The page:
Try recording yourself reading the guided breathing exercise below so you can follow along.

Take a moment to find a comfortable seat. Be mindful to hold good postural alignment yet still be able to soften and relax. Bring your right hand to your face. Place your two peace fingers (pointer finger and middle finger) on your third eye, the open space between your eyebrows, to help connect more deeply with your intuition.

Your thumb will be used to control the right nostril and the ring finger and pinky finger will be used to control the left nostril.

Let the eyes close and take a long deep breath in through the nose, then press your thumb against the right nostril and exhale only through your left nostril. Take a deep breath through your left nostril, then close off the left nostril and open the right nostril and exhale.
Inhale through the right, exhale through the left.
Inhale through the left, exhale through the right.
Inhale through the right, exhale through the left.
Inhale through the left, exhale through the right.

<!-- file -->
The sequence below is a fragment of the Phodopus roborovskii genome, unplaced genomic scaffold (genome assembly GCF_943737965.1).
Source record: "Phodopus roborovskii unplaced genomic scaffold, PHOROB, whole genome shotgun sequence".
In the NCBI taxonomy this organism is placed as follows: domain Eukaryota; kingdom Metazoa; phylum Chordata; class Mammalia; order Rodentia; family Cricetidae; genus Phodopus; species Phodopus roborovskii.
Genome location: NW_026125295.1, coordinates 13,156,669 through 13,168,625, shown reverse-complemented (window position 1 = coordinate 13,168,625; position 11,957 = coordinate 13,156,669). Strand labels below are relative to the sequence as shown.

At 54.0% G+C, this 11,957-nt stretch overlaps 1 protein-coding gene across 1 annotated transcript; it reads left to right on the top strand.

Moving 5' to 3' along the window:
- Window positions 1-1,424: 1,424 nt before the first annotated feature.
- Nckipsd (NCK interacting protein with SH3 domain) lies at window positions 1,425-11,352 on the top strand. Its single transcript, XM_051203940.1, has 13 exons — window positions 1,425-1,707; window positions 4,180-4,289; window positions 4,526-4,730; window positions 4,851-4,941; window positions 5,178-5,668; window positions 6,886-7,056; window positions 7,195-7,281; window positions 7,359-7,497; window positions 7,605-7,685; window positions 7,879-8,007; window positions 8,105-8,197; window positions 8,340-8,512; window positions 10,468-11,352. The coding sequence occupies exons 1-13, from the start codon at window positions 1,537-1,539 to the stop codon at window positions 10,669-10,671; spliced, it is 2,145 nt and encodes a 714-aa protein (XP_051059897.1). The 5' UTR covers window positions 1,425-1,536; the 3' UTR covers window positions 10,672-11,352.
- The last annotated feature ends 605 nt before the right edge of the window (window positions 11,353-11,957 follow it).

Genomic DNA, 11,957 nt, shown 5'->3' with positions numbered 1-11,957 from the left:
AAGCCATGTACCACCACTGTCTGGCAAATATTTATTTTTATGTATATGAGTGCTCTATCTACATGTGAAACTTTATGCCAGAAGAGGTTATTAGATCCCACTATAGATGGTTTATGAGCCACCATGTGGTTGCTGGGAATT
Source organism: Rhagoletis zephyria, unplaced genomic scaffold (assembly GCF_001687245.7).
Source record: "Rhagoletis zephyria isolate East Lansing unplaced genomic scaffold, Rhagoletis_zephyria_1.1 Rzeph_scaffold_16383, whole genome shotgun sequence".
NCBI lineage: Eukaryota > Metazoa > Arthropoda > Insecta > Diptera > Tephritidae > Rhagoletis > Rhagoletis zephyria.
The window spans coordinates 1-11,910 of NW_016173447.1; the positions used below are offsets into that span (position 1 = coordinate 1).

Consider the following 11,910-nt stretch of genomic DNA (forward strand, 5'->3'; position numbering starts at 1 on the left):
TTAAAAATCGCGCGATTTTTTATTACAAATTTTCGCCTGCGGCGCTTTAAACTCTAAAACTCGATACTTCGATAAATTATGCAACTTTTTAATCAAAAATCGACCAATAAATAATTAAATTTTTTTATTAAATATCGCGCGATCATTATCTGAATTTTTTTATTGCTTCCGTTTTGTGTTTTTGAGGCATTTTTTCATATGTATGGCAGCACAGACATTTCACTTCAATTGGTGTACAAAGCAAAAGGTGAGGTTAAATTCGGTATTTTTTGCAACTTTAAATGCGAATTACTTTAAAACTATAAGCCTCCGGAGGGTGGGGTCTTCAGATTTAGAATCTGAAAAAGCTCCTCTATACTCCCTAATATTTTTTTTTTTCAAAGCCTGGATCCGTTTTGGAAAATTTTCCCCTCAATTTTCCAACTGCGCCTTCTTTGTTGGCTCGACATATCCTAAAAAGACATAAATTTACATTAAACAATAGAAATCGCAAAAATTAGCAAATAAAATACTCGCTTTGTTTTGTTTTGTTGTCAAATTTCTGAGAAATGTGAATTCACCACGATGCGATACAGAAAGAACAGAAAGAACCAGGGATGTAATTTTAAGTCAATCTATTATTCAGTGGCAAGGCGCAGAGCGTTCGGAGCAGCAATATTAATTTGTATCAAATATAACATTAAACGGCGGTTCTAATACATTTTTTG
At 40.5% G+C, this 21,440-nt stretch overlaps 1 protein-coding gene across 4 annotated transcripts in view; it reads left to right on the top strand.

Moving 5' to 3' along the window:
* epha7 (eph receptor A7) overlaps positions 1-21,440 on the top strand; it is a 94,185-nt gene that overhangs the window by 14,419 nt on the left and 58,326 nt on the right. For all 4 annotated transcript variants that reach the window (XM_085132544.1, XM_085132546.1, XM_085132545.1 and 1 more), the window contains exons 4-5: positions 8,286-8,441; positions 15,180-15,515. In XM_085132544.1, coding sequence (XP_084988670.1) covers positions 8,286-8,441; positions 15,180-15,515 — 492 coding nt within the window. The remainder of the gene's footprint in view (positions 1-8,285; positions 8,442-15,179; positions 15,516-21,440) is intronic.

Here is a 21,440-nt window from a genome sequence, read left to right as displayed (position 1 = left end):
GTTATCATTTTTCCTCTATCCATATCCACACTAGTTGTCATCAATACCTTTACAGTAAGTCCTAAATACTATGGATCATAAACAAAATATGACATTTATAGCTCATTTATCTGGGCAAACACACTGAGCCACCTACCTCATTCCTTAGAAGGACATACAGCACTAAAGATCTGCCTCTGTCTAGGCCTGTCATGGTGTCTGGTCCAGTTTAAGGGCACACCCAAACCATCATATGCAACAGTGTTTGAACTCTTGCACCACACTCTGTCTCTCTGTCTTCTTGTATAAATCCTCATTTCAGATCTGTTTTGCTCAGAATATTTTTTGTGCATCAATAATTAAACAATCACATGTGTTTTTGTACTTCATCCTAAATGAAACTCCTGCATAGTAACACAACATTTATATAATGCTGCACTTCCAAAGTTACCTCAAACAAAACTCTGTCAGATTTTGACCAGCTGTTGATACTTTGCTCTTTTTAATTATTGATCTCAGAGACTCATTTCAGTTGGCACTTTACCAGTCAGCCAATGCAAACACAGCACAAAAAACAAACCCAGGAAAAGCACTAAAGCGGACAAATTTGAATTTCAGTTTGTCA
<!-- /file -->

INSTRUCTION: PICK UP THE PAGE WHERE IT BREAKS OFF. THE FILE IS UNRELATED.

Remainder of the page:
Continue this rhythm of breath for a few more moments at your own pace.
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Drawing the exercise to a close, when you find yourself exhaling through the right nostril again,
complete the exhale and bring both hands to rest on your knees with the palms down.
Take a few moments with your eyes closed to connect with how you feel.
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Begin to bring awareness back to your body and back into the space you are in. When you are ready, flutter your eyes open. Take one more long deep breath in through the nose and open your mouth and sigh out your exhale. ◆︎

If you would like to join The Yoga Nook community, please tune in to our live stream classes on
Facebook and Instagram. Join us at our weekly Outdoor Yoga Class every Saturday morning at 8am-9am at The Seaside Wildlife Nature Park in Great Kills (class level: gentle/meditation). Please visit our website for updates on our class schedule, our reopening guidelines and our studio information.